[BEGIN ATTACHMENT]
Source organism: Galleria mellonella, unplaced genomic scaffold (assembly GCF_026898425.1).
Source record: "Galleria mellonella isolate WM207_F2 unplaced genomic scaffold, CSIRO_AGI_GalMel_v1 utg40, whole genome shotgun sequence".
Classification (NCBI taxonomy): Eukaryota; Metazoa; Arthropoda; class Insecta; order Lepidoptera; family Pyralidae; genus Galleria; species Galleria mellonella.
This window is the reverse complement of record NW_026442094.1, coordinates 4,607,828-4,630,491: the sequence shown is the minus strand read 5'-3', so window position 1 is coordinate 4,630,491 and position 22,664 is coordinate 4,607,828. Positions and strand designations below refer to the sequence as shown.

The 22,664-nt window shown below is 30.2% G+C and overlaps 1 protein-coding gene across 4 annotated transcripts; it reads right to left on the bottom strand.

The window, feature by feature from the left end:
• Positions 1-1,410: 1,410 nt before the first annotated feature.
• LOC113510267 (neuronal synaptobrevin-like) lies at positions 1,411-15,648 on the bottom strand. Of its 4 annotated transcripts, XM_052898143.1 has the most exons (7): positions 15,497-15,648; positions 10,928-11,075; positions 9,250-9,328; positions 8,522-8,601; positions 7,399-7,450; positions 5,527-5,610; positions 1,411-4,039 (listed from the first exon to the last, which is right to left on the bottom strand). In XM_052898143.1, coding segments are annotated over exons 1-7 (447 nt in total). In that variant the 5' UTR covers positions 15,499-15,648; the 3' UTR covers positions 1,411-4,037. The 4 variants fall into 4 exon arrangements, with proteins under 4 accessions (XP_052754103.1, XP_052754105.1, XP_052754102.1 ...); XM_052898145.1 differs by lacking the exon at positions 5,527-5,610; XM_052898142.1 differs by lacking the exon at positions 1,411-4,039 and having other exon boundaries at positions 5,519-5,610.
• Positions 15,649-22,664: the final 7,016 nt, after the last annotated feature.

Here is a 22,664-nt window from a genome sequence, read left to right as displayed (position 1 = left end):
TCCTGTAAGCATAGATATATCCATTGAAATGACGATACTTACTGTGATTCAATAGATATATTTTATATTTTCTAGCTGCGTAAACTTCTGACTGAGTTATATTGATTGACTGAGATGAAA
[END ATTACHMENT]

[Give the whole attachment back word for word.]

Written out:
Source organism: Galleria mellonella, unplaced genomic scaffold (assembly GCF_026898425.1).
Source record: "Galleria mellonella isolate WM207_F2 unplaced genomic scaffold, CSIRO_AGI_GalMel_v1 utg40, whole genome shotgun sequence".
Classification (NCBI taxonomy): Eukaryota; Metazoa; Arthropoda; class Insecta; order Lepidoptera; family Pyralidae; genus Galleria; species Galleria mellonella.
This window is the reverse complement of record NW_026442094.1, coordinates 4,607,828-4,630,491: the sequence shown is the minus strand read 5'-3', so window position 1 is coordinate 4,630,491 and position 22,664 is coordinate 4,607,828. Positions and strand designations below refer to the sequence as shown.

The 22,664-nt window shown below is 30.2% G+C and overlaps 1 protein-coding gene across 4 annotated transcripts; it reads right to left on the bottom strand.

The window, feature by feature from the left end:
• Positions 1-1,410: 1,410 nt before the first annotated feature.
• LOC113510267 (neuronal synaptobrevin-like) lies at positions 1,411-15,648 on the bottom strand. Of its 4 annotated transcripts, XM_052898143.1 has the most exons (7): positions 15,497-15,648; positions 10,928-11,075; positions 9,250-9,328; positions 8,522-8,601; positions 7,399-7,450; positions 5,527-5,610; positions 1,411-4,039 (listed from the first exon to the last, which is right to left on the bottom strand). In XM_052898143.1, coding segments are annotated over exons 1-7 (447 nt in total). In that variant the 5' UTR covers positions 15,499-15,648; the 3' UTR covers positions 1,411-4,037. The 4 variants fall into 4 exon arrangements, with proteins under 4 accessions (XP_052754103.1, XP_052754105.1, XP_052754102.1 ...); XM_052898145.1 differs by lacking the exon at positions 5,527-5,610; XM_052898142.1 differs by lacking the exon at positions 1,411-4,039 and having other exon boundaries at positions 5,519-5,610.
• Positions 15,649-22,664: the final 7,016 nt, after the last annotated feature.

Here is a 22,664-nt window from a genome sequence, read left to right as displayed (position 1 = left end):
TCCTGTAAGCATAGATATATCCATTGAAATGACGATACTTACTGTGATTCAATAGATATATTTTATATTTTCTAGCTGCGTAAACTTCTGACTGAGTTATATTGATTGACTGAGATGAAA